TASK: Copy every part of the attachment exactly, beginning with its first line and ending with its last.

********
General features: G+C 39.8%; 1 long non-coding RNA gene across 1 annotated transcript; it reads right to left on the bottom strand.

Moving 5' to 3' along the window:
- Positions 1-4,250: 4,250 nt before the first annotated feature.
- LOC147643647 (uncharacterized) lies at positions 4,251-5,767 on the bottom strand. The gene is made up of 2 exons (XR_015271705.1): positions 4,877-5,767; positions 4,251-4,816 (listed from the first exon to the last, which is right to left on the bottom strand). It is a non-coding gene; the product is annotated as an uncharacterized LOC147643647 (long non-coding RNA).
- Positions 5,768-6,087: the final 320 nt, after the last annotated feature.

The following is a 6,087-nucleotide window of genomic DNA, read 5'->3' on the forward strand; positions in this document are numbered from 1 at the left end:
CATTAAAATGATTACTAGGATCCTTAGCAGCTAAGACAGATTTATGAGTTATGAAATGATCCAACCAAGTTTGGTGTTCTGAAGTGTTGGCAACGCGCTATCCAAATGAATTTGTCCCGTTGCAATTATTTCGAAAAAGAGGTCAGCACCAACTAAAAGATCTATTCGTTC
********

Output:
General features: G+C 39.8%; 1 long non-coding RNA gene across 1 annotated transcript; it reads right to left on the bottom strand.

Moving 5' to 3' along the window:
- Positions 1-4,250: 4,250 nt before the first annotated feature.
- LOC147643647 (uncharacterized) lies at positions 4,251-5,767 on the bottom strand. The gene is made up of 2 exons (XR_015271705.1): positions 4,877-5,767; positions 4,251-4,816 (listed from the first exon to the last, which is right to left on the bottom strand). It is a non-coding gene; the product is annotated as an uncharacterized LOC147643647 (long non-coding RNA).
- Positions 5,768-6,087: the final 320 nt, after the last annotated feature.

The following is a 6,087-nucleotide window of genomic DNA, read 5'->3' on the forward strand; positions in this document are numbered from 1 at the left end:
CATTAAAATGATTACTAGGATCCTTAGCAGCTAAGACAGATTTATGAGTTATGAAATGATCCAACCAAGTTTGGTGTTCTGAAGTGTTGGCAACGCGCTATCCAAATGAATTTGTCCCGTTGCAATTATTTCGAAAAAGAGGTCAGCACCAACTAAAAGATCTATTCGTTC